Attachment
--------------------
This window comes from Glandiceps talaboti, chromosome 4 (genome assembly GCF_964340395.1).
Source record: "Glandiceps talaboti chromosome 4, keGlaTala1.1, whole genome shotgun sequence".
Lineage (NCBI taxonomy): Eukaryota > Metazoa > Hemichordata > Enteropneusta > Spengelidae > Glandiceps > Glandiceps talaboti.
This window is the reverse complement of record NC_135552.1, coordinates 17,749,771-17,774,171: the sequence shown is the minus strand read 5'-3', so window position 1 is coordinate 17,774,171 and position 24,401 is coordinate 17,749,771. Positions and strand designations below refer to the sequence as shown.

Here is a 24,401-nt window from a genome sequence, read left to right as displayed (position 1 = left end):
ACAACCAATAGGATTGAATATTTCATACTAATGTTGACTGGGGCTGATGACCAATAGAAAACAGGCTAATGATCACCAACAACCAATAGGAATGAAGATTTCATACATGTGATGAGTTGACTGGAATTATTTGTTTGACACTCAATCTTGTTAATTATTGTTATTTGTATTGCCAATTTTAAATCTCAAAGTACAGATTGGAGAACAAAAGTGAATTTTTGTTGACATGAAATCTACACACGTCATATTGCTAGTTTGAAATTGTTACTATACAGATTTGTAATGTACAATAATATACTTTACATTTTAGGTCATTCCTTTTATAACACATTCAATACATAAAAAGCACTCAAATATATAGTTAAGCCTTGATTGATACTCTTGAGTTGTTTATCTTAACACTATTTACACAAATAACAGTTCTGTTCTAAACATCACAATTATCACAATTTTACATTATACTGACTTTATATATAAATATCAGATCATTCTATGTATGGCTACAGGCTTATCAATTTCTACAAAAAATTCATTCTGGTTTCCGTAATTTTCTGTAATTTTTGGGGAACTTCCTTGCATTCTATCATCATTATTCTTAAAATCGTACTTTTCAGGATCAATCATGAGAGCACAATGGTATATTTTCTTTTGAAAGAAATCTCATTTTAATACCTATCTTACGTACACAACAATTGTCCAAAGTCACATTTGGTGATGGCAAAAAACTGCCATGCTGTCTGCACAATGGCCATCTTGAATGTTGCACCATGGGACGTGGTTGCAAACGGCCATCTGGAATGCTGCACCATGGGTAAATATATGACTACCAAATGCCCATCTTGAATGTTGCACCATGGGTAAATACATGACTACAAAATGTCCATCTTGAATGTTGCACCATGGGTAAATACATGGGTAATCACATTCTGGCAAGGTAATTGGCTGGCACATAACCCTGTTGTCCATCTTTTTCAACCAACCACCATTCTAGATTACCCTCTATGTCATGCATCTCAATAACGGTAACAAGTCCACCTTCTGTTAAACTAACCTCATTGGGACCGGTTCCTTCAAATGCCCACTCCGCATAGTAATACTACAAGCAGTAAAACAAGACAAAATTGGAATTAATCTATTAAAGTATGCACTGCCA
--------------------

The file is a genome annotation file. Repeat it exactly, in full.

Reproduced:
This window comes from Glandiceps talaboti, chromosome 4 (genome assembly GCF_964340395.1).
Source record: "Glandiceps talaboti chromosome 4, keGlaTala1.1, whole genome shotgun sequence".
Lineage (NCBI taxonomy): Eukaryota > Metazoa > Hemichordata > Enteropneusta > Spengelidae > Glandiceps > Glandiceps talaboti.
This window is the reverse complement of record NC_135552.1, coordinates 17,749,771-17,774,171: the sequence shown is the minus strand read 5'-3', so window position 1 is coordinate 17,774,171 and position 24,401 is coordinate 17,749,771. Positions and strand designations below refer to the sequence as shown.

Here is a 24,401-nt window from a genome sequence, read left to right as displayed (position 1 = left end):
ACAACCAATAGGATTGAATATTTCATACTAATGTTGACTGGGGCTGATGACCAATAGAAAACAGGCTAATGATCACCAACAACCAATAGGAATGAAGATTTCATACATGTGATGAGTTGACTGGAATTATTTGTTTGACACTCAATCTTGTTAATTATTGTTATTTGTATTGCCAATTTTAAATCTCAAAGTACAGATTGGAGAACAAAAGTGAATTTTTGTTGACATGAAATCTACACACGTCATATTGCTAGTTTGAAATTGTTACTATACAGATTTGTAATGTACAATAATATACTTTACATTTTAGGTCATTCCTTTTATAACACATTCAATACATAAAAAGCACTCAAATATATAGTTAAGCCTTGATTGATACTCTTGAGTTGTTTATCTTAACACTATTTACACAAATAACAGTTCTGTTCTAAACATCACAATTATCACAATTTTACATTATACTGACTTTATATATAAATATCAGATCATTCTATGTATGGCTACAGGCTTATCAATTTCTACAAAAAATTCATTCTGGTTTCCGTAATTTTCTGTAATTTTTGGGGAACTTCCTTGCATTCTATCATCATTATTCTTAAAATCGTACTTTTCAGGATCAATCATGAGAGCACAATGGTATATTTTCTTTTGAAAGAAATCTCATTTTAATACCTATCTTACGTACACAACAATTGTCCAAAGTCACATTTGGTGATGGCAAAAAACTGCCATGCTGTCTGCACAATGGCCATCTTGAATGTTGCACCATGGGACGTGGTTGCAAACGGCCATCTGGAATGCTGCACCATGGGTAAATATATGACTACCAAATGCCCATCTTGAATGTTGCACCATGGGTAAATACATGACTACAAAATGTCCATCTTGAATGTTGCACCATGGGTAAATACATGGGTAATCACATTCTGGCAAGGTAATTGGCTGGCACATAACCCTGTTGTCCATCTTTTTCAACCAACCACCATTCTAGATTACCCTCTATGTCATGCATCTCAATAACGGTAACAAGTCCACCTTCTGTTAAACTAACCTCATTGGGACCGGTTCCTTCAAATGCCCACTCCGCATAGTAATACTACAAGCAGTAAAACAAGACAAAATTGGAATTAATCTATTAAAGTATGCACTGCCA